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Adding and Subtracting Rational Expressions  Problem 3
Carl Horowitz
Carl Horowitz
University of Michigan
Runs his own tutoring company
Carl taught upperlevel math in several schools and currently runs his own tutoring company. He bets that no one can beat his love for intensive outdoor activities!
Whenever we are adding and subtracting any kind of fraction what we need is a common denominator. And so whenever we are dealing with rational expressions what we have to do is first factor our denominators to see what are least common denominators can be.
So for this one what we want to do is factor them both out, this gives us b plus 5, b plus 1 and this gives us b plus 4, b plus 1. So what I see is that my least common denominator is b plus 1 which is in both terms b plus 5 and b plus 4.
So what we need then is to get a b plus 4 into this denominator and a b plus 5 in that one. But we have an expression we don’t have an equation so we really have to multiply everything by 1. So we have to multiply the first one by b plus 4 over b plus 4 and the second term by b plus 5 over b plus 5.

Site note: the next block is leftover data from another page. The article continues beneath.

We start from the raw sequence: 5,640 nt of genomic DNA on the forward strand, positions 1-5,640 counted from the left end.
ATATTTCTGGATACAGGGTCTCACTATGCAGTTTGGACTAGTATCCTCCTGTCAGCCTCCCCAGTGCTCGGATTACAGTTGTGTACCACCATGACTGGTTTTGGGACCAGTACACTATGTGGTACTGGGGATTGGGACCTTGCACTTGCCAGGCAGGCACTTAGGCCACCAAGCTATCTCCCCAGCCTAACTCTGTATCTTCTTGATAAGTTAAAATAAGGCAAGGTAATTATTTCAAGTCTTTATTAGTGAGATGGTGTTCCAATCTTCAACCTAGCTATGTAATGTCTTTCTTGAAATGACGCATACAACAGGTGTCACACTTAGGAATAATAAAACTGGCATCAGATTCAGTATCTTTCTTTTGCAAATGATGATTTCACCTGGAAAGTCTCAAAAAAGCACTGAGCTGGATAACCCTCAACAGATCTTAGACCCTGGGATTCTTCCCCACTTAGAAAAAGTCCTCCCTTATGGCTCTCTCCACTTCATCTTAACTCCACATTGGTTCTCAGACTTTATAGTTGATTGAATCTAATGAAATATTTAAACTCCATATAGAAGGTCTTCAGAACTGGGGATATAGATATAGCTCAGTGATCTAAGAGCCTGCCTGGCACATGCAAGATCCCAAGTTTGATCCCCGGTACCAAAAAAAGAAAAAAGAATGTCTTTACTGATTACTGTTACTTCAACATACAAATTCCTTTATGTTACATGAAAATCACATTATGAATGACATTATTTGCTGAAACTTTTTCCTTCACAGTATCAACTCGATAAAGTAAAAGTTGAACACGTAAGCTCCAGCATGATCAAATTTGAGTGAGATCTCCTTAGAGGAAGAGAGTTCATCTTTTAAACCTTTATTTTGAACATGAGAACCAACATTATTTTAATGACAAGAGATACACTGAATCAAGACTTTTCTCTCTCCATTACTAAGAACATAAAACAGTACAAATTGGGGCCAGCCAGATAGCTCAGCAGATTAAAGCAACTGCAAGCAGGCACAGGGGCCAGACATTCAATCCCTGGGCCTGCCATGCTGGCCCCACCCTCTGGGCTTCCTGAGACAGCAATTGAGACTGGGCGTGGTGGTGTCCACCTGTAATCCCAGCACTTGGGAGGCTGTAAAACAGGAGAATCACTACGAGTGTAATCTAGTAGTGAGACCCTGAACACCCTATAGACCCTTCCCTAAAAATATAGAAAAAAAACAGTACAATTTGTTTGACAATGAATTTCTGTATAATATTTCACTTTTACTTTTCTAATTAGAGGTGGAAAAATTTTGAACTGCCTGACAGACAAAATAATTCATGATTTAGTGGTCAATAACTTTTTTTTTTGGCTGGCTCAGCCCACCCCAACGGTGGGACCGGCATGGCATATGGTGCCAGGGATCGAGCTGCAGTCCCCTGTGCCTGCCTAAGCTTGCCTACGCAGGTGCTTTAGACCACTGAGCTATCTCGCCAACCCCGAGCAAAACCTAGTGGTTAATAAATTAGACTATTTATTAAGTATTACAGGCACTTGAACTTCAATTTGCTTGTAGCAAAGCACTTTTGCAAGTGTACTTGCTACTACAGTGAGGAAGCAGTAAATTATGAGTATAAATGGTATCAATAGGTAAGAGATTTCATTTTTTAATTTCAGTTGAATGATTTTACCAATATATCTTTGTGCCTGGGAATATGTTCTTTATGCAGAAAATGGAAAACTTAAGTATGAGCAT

So I’m now going to strictly focus on my numerators, my denominators are the same which means I can add and subtract as I would with any other fraction. So what we end up with is 4b times b plus 4 so that gives me 4b² plus 16b and then minus 3b times b plus 5. Careful with subtraction because we do have to distribute this negative sign through.
So what we have is 4b² plus 16 b minus 3b² minus 15b. Combining like terms what this gives me is 4b² minus 3b² is just going to be b² and then 16b minus 15b is just going to be plus b. What I see is that these actually can factor, I can factor out a b leaving me with b and b plus 1.
Now remember this was just focusing in the numerator, so I still have to go back and plug in my denominator which is b plus 4, b plus 5 and b plus 1. Now hopefully you notice that we have some common factors so we go ahead and cancel those, leaving me with the final answer of b over b plus 4 times b plus 5.
So just like any fractions in order to subtract them what we need is a common denominator, going to the process simplifying up our numerator and then when we got our numerator factored what I ended up seeing is that something in our numerator and denominator cancelled leaving us with this is our answer.
And I like I said before, always make sure you bring back your denominator into play or so either keep it in there the entire time or if you just want to focus on your numerator that’s okay too, at least in my book your teacher might not be so friendly, but make sure you bring it back in at the end as well you don’t want to just have your numerator as your answer.
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Carl Horowitz
B.S. in Mathematics University of Michigan
He knows how to make difficult math concepts easy for everyone to understand. He speaks at a steady pace and his stepbystep explanations are easy to follow.
Sample Problems (9)
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